There are three kinds of propositions in the Tractatus: elementary, logical and ethical.Pussycat

    There is only one kind of proposition. Elementary propositions are logical propositions.

    They do not have the same form, in fact I think that ethical propositions are formless.Pussycat

    All propositions have the same form - logical form. It is not that ethical propositions are formless, it is that statements about ethics are not propositions.

    6.53
    The right method of philosophy would be this: To say nothing except what can be said, i.e. the propositions of natural science, i.e. something that has nothing to do with philosophy: and then always, when someone else wished to say something metaphysical, to demonstrate to him that he had given no meaning to certain signs in his propositions.

    What he refers to as 'propositions' here are not strictly speaking propositions at all. They are senseless statements. Statements that do not represent any state of affairs.

    But later on, Wittgenstein was forced to abandon elementary propositions, I guess this had an impact on the ethical as well.Pussycat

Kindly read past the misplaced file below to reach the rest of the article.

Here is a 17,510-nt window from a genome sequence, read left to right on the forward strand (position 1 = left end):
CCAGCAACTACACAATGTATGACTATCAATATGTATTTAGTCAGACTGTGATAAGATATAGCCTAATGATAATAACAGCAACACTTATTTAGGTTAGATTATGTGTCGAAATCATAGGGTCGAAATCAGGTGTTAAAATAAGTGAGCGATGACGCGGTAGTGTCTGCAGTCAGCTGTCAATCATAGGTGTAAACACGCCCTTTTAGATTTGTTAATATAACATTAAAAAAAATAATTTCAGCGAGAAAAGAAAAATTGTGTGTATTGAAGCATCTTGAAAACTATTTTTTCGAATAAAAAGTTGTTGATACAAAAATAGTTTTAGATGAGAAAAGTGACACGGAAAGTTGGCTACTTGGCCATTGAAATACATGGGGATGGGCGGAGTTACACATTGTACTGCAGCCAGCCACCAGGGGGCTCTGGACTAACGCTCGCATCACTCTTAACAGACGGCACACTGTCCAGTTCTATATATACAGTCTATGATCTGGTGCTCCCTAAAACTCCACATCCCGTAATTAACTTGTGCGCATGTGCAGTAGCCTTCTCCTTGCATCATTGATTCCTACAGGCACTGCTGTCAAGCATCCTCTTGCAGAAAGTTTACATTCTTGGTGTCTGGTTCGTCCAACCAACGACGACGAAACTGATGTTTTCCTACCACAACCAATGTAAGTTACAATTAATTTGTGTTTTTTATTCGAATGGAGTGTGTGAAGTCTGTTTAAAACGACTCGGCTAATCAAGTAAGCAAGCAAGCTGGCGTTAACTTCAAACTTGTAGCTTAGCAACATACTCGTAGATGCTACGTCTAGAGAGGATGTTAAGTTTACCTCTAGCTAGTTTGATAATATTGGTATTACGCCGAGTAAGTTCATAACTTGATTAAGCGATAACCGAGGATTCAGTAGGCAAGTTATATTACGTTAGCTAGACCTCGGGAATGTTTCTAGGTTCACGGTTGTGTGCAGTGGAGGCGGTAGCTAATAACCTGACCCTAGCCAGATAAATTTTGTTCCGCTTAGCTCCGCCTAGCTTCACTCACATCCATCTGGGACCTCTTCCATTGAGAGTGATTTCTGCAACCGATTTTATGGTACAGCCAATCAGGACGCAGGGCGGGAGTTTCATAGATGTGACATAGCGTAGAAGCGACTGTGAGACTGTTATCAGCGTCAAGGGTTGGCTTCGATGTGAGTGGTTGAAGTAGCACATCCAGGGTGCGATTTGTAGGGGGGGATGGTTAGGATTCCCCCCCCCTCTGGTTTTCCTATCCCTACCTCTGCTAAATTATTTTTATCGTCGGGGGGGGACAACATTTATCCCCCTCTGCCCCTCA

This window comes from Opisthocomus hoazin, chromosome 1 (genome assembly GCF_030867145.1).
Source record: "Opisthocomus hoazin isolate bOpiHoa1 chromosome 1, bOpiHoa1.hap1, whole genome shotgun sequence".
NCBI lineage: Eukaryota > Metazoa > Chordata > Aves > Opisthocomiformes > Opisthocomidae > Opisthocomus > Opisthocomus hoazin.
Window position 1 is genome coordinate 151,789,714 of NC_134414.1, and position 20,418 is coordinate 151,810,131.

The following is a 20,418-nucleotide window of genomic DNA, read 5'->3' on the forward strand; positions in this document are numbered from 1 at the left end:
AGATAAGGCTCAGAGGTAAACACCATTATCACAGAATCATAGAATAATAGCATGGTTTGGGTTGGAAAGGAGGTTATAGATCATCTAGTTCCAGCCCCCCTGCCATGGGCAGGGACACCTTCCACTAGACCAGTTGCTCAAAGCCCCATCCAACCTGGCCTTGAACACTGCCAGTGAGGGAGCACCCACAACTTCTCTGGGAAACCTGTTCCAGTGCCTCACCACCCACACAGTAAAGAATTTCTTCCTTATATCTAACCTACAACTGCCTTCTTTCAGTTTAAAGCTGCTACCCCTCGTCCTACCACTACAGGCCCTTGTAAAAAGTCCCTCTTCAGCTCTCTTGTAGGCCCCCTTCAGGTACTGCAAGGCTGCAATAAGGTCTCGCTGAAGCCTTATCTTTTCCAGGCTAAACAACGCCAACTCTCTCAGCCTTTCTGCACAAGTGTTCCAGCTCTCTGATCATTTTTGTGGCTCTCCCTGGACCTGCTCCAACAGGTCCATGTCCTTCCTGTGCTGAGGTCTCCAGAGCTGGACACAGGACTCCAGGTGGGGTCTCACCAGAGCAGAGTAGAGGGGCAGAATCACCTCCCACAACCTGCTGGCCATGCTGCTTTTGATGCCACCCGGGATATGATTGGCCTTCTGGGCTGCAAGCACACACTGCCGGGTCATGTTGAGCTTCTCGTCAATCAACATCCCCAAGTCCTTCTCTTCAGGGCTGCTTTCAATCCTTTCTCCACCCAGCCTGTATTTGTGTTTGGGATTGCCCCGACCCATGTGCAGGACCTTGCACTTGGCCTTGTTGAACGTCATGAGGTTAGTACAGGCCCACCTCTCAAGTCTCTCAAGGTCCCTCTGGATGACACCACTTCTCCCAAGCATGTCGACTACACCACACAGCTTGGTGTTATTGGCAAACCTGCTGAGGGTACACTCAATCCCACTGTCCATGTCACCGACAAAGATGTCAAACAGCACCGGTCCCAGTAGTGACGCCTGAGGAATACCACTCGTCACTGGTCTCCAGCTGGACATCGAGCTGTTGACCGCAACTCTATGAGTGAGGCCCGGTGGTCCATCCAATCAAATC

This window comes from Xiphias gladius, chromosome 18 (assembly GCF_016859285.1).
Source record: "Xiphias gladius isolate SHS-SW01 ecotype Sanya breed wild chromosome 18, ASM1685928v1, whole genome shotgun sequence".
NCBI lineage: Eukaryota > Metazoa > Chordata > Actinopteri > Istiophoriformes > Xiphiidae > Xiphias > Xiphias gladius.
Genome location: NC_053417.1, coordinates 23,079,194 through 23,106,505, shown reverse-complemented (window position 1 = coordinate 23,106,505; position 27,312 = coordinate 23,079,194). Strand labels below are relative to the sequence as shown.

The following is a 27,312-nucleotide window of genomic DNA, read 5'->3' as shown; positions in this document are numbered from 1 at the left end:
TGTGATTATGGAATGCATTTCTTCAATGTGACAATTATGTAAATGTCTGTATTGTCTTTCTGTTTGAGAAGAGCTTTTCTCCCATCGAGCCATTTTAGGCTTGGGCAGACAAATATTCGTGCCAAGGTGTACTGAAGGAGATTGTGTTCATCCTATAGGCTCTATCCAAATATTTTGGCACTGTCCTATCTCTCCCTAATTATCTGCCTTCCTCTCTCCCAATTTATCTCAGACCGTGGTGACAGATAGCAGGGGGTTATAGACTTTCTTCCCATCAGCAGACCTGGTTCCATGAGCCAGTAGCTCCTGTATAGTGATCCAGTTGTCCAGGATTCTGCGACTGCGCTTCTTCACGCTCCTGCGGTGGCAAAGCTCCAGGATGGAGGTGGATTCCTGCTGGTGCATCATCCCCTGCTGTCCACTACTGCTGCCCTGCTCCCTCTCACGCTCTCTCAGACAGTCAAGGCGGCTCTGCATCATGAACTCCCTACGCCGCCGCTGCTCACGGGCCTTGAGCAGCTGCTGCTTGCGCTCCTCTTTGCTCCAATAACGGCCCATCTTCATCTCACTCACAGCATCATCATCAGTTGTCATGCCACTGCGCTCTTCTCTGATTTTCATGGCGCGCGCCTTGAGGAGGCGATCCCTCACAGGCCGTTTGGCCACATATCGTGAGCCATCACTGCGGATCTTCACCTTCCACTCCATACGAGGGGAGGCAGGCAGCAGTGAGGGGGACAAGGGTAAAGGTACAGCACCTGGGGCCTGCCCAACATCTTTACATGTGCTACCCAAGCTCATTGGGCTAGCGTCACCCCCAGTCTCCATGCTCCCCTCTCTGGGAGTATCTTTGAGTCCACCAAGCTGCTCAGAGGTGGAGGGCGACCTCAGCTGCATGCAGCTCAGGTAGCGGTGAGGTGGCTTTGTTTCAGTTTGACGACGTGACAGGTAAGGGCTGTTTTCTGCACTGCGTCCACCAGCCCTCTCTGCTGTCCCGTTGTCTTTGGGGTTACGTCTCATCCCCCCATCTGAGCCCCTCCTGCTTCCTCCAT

He abandoned them because he abandoned the idea of simple objects and thus the connection of names that are elementary propositions. It has nothing to do with ethics.
  • Pussycat
    194
    There are no ethical propositions. Once againFooloso4

    Yes, this is the conclusion, but we start our investigation assuming there are.

    All propositions have the same form - logical form. It is not that ethical propositions are formless, it is that statements about ethics are not propositionsFooloso4

    Yes I suppose you could say that. Why can you not say that ethical propositions are not propositions because they lack form?

    There is only one kind of proposition. Elementary propositions are logical propositionsFooloso4

    What about logical propositions such as the modus ponens? Does it represent a state of affairs?
  • Fooloso4
    1.1k
    Yes, this is the conclusion, but we start our investigation assuming there are.Pussycat

    That may be your assumption but it is not an assumption that informs any part of the Tractatus.


    Why can you not say that ethical propositions are not propositions because they lack form?Pussycat

    It is not simply lacking form but lacking logical form, which means they do not say anything about what is the case.

    What about logical propositions such as the modus ponens? Does it represent a state of affairs?Pussycat

    6.1264 Every proposition of logic is a modus ponens presented in signs. (And the modus ponens can not be expressed by a proposition.)
  • Pussycat
    194
    That may be your assumption but it is not an assumption that informs any part of the Tractatus.Fooloso4

    I don't think it is just my assumption. I mean, in our time and in Wittgenstein's time, there is a vast amount of ethical propositions before me and him, so in order to examine them, we need to take them at face value, what these ethical propositions purport themselves to be, regardless what you, me or anybody else think of them. But anyway, little does it matter.